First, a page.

I understand that the traditional sysadmin position has always been to favor the system package manager and discourage language-specific package managers, but again: the distros can’t and don’t package enough stuff to make that feasible. If someone wants to deploy something that has 20 dependencies and 19 of them are in the distro package repository, the 20th will force the project back to the language-specific package manager.

                    1. 1

                      Ah, I think I was unclear - my bad. By “installable applications” I really meant, installable from the distro repository. I’m totally with you that you probably don’t want to mix e.g. Pip packages coming from PyPI and from the distro in the same Python application process. Distros can’t package every Python application out there but if it’s available in the repository, I’m installing from there instead of from Pip.

                      To be clear I’m not talking about in-house developed webapps. I’m talking about existing projects that I might want to use for whatever reason that have been open source for a while and are being packaged by distros. For deploying a proprietary webapps, I agree that using Python libraries from the distro repository is probably a bad idea. That’s what I meant by this:

                      distro packages of Python libraries aren’t really for you. They’re only there as support for [applications that the distro is packaging].

                      Hopefully that clears things up.

                      1. 1

                        I think the number of deployments of things that fit your definition is much lower, relative to the number of language-package-manager-backed deployments, than you think it is.

                        1. 1

                          And I obviously disagree :P but really I think we’re both biased by our worlds. Of course someone who spends all day in a language ecosystem would think that’s how most people deploy software. Likewise, of course someone sysadmin-y who really leans into distros’ advantages would think there’s a lot of silent people out there who feel the same. We’re both just guessing, and neither of us are making particularly educated guesses.

          2. 1

            but the frustrations in OP exist with archlinux just as well as with debian. what you describe, a general reluctance to upgrade is also typical in distros (though there’s a pretty significant long tail to how out of date various distros are), but IMO not inherently connected to the build system and packaging model this post is talking about.

            1. 1

              I’m confused. Arch Linux and Debian does not share the same model of packaging Rust/Go/Javascript.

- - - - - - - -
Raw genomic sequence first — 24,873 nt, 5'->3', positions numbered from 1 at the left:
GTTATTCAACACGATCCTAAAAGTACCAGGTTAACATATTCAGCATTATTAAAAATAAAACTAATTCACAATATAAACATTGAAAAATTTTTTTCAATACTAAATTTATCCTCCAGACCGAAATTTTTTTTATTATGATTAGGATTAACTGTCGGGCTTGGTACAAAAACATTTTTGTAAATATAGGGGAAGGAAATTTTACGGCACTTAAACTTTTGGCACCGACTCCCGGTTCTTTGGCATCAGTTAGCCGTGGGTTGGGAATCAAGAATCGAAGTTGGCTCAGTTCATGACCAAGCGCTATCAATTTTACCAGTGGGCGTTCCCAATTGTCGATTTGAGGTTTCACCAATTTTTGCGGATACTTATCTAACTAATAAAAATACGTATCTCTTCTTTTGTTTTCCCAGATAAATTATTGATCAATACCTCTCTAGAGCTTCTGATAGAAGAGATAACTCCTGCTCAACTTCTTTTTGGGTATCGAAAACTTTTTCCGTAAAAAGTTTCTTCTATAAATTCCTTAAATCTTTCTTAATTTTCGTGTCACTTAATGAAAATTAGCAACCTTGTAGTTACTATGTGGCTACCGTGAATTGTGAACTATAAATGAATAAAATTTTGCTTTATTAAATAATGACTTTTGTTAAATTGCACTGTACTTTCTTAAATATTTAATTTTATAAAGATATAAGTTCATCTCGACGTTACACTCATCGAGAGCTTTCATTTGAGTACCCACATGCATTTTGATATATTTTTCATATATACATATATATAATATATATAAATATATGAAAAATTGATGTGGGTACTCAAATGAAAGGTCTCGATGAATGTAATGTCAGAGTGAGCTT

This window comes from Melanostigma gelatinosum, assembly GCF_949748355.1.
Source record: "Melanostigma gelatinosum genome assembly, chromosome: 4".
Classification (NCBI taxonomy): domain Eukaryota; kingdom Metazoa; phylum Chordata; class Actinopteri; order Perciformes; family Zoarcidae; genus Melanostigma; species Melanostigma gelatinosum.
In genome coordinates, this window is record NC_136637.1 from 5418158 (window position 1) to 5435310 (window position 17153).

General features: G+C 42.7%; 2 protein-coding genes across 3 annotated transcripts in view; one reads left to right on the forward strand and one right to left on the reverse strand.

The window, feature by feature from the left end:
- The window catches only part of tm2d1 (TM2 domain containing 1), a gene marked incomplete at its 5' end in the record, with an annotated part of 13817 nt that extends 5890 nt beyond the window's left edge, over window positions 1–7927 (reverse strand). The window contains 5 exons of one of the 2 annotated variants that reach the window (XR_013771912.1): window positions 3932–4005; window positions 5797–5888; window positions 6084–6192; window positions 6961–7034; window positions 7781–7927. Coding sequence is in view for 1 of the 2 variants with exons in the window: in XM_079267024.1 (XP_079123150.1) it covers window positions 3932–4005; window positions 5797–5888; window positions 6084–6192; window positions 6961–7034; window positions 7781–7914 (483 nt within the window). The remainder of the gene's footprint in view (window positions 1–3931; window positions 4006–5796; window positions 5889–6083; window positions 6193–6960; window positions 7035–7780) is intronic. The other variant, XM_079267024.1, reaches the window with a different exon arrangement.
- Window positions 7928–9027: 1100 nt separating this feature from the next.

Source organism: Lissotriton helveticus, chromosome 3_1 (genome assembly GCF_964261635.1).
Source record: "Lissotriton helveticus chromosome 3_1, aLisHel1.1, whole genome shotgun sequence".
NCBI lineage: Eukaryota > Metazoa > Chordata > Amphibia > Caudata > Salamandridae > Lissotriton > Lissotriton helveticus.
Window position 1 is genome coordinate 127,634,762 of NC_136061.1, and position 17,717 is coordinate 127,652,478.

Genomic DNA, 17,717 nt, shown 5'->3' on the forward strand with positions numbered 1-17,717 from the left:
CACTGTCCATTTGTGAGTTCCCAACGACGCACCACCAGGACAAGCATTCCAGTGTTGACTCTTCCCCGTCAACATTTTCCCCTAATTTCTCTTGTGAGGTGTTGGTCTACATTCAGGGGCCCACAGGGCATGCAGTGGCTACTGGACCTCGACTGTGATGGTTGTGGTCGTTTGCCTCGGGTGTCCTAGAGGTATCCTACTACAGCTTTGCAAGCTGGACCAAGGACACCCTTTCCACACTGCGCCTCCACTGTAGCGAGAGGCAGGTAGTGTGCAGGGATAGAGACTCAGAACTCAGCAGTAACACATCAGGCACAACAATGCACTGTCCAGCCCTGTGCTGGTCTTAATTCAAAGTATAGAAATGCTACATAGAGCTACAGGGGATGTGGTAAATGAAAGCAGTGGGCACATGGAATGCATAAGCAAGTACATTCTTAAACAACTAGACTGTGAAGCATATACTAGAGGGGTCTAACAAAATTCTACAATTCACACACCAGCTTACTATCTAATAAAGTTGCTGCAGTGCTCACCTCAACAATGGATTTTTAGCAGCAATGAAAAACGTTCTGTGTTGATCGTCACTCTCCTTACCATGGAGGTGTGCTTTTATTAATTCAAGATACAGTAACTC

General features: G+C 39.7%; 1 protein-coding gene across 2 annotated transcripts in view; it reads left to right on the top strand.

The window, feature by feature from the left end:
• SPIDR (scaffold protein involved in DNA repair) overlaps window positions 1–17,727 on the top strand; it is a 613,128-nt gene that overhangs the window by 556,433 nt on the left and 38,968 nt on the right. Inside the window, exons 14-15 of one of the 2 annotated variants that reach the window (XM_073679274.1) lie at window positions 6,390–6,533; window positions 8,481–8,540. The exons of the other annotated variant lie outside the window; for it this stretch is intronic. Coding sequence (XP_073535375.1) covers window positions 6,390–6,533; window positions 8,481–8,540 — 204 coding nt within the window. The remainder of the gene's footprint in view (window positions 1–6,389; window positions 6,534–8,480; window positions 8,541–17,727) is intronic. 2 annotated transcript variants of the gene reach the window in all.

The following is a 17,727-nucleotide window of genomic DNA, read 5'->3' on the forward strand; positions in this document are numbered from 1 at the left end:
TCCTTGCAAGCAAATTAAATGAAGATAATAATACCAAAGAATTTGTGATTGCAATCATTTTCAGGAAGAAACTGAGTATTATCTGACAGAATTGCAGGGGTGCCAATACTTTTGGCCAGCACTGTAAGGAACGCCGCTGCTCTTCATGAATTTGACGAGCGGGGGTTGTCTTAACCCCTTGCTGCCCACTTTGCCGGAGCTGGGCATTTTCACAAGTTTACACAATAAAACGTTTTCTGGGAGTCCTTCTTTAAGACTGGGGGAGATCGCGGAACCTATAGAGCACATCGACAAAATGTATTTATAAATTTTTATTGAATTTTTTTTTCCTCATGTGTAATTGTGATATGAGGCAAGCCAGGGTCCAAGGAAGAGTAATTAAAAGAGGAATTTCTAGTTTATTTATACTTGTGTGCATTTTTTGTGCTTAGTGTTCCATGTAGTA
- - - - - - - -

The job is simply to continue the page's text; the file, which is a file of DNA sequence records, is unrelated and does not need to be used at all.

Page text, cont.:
We have mostly given up and leave library updates and security issues up for the upstream, as that is what the tooling is currently encouraging.

              1. 1

                you’re right, i must have misremembered how e.g. python vs python-venv is packaged there. i do remember some early attempts at packaging rust applications in AUR that looked much more like Debian’s attempt.

          3. 6

            Using old.reddit.com because I personally prefer it. Also had to make up a title.

            As with my latest submissions, I keep missing tags. In this case something like package-management.

            1. 5

              As someone who’s being using dpkg since the mid 90s I’m quite attached to that model of software distribution. An expectation that I can install basically any software on my computer and that the computer will keep it up to date without much intervention from me is what makes using Mac and Windows machines frustrating and painful for me. I run Linux because I don’t want to have to sysadmin my personal computers. I’m not willing to give that up.

              I think the modern deb/dpkg/apt model carries enough information to solve the problem being described here.

              There has long been the concept of build-time dependencies - packages that need to be installed to build but not to run a particular package. These are either tools like compilers or libraries that are linked at compile time (C++ header libraries, .a, Rust rlibs).

              The reproducible builds effort has defined the .buildinfo file that describes the build environment, including which versions of which packages were used to build a particular binary package.

              If probably doesn’t make sense, especially given the left-pad oriented packaging culture of Rust, for every Rust package micro version bump to trigger the rebuilding and reinstallation of every one of its transitive dependents, but a policy of what to rebuild and when can be built on the existing infrastructure and semantics.

              1. 2

                You can reasonably package only object libraries. If the API (header) changed, all dependent objects have to be rebuilt. For rust, this also means invalidation on compiler update. With that out of the way, a dependency update should only rebuild the dependency once and then relink all depending libraries/applications. And today, linking a binary is freaking cheap.